When it comes to white wine aromas, there are different paths to different destinations. As always, it all comes down to stylistic preferences. Do you want something tropical and bursting with aromas? Something subtle, mineral, and linear? Something buttery, rich, and oaky? Every destination has a different path, though of course there is some overlap — like protecting aromas by keeping vessels fully topped, for example. Let’s follow the grapes, from the vine to the bottle, and look at different ways you can guide your white wines to the destination of your choice.
Perhaps the most important choice, as well as the most obvious, is what grape(s) you choose. Chardonnay is not going to be as fruit-driven as Muscat or Viognier, and none of those will be capable of the herbaceous and thiol-y aromas (grapefruit, passion fruit, etc.) as a Sauvignon Blanc. All of these, however, can be guided in different directions, particularly with regard to where they’re grown (which is outside the scope of this article) and when they’re picked.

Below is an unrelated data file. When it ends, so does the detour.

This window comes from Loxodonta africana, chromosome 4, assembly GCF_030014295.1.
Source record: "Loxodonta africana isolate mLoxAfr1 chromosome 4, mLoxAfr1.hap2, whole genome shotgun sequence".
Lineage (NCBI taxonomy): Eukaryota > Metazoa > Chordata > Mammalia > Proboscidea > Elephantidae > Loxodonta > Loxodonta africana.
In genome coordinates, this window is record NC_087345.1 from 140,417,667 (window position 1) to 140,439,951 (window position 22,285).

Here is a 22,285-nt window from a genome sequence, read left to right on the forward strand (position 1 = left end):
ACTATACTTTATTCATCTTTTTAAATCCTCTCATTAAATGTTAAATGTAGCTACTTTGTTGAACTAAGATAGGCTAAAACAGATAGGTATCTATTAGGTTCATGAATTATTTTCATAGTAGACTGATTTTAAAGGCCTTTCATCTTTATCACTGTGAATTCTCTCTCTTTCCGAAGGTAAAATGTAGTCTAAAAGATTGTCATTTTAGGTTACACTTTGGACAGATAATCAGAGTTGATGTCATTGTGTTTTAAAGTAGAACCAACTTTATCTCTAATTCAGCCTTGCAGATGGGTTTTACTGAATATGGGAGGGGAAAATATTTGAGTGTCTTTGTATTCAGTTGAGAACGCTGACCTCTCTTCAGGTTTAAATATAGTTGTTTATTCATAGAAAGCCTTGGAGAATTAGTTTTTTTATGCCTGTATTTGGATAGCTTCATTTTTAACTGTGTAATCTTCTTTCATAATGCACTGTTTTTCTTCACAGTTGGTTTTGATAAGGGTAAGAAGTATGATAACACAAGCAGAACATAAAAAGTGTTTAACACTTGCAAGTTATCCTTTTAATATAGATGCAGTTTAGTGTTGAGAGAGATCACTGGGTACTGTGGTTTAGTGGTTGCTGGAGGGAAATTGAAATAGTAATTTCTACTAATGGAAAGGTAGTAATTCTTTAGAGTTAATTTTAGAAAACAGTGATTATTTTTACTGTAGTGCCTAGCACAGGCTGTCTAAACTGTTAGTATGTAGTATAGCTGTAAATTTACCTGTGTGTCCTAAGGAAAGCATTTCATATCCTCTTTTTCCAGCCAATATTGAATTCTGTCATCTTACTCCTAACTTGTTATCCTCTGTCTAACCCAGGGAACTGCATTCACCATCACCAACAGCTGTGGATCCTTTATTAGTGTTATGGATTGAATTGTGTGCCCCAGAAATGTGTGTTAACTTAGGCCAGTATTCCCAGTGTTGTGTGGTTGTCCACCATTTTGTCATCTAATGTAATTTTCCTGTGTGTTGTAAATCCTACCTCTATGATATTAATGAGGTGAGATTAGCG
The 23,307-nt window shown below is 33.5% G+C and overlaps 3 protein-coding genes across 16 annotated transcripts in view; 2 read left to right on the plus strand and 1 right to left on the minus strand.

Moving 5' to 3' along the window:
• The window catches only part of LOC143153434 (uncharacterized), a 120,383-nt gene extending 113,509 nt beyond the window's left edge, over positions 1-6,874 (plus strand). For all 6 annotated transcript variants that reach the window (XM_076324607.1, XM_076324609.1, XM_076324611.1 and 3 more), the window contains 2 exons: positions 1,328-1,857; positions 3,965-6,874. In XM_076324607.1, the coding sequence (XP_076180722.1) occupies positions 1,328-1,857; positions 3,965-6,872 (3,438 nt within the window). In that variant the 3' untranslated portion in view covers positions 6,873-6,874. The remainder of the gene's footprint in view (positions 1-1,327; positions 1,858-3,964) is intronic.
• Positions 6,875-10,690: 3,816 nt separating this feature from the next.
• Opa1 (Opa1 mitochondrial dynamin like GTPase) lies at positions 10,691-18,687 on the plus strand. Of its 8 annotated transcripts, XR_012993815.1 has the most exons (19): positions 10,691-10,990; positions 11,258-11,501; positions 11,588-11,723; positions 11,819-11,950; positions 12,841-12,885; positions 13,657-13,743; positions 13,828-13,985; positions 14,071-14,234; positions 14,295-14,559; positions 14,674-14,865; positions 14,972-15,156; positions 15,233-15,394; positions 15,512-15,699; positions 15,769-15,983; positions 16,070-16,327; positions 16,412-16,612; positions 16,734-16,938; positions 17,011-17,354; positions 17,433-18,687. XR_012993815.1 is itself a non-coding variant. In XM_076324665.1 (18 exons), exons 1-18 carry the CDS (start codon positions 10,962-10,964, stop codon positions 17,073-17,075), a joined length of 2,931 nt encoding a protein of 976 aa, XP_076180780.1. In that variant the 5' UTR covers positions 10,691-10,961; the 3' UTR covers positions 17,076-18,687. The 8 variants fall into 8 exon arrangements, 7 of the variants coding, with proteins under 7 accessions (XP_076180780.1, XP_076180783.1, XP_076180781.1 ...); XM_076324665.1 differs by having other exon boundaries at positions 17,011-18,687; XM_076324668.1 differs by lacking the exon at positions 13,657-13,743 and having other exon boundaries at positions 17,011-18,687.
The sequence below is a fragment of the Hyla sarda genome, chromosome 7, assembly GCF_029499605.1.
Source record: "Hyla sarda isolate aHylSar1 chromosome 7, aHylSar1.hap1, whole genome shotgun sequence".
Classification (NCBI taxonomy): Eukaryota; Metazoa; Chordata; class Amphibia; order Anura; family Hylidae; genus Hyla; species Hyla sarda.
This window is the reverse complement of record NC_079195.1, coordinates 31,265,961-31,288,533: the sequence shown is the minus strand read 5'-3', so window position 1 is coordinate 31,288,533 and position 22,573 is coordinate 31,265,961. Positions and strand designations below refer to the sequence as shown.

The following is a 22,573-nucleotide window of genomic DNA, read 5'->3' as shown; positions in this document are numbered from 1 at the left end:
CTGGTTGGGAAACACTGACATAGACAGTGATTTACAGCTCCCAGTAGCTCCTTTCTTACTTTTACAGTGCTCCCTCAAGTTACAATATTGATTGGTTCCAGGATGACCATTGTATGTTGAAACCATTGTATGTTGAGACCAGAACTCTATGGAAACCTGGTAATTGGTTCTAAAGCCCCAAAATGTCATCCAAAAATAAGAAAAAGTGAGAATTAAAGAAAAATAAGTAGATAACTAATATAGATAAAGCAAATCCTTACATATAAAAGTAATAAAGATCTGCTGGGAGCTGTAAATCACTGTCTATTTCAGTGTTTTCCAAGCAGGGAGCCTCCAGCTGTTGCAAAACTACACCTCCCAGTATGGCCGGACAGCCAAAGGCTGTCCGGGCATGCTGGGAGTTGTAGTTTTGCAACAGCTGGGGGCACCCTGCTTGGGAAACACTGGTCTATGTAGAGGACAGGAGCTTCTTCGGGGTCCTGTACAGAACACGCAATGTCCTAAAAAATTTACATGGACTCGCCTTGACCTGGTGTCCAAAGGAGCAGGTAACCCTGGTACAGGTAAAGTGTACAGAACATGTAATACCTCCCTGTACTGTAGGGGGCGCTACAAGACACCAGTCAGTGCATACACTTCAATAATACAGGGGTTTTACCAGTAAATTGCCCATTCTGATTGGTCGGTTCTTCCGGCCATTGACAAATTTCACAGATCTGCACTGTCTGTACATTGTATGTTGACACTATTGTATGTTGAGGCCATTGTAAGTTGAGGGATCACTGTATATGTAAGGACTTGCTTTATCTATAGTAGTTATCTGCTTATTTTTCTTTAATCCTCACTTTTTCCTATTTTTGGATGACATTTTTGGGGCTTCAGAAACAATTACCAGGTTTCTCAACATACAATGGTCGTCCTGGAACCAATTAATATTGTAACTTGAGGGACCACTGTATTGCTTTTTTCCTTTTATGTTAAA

Generally speaking, earlier picked whites tend to be on the more floral, citric, and mineral/stone-y side (think 19–23 °Brix). Later picked whites tend toward tropical fruits and fruit complexities (24+ °Brix). Earlier will give you more acid and a leaner body, later more weight and fat. You can use this idea in two ways: Fine-tune what you’ve got or to make up for something you wish your grapes could deliver. As an example, if trying to coax as much mineral aroma out of a Chardonnay as possible, you’ll want to pick on the earlier side. But say you have Chardonnay in your backyard vineyard, but are always left feeling you want more fruit, you’ll want to pick it later.
Temperature is one of the most important ways to guide aromas during fermentation. Esters are the key word. Esters are aroma compounds that are primarily the product of fermentation itself (as opposed to originating in grapes). They are usually very fruity and very diverse; they can smell like pineapple, citrus, banana, floral, and much more. It’s important to note that some of these types of aromas can come from other compounds as well, though usually in a different “shade.” Citrus aromas, for example, are most associated with terpenes, so don’t assume that if you like citrus aromas, esters are necessarily what you want. Esters are also very fleeting: Most dissipate and cease to impact aroma 12–18 months after fermentation. So a good way to differentiate esters from other aroma types is to note the group that leaves the earliest. If you find yourself loving your wines very early on, and less so as some of that showy, ferment-y fruit goes away, you probably like esters.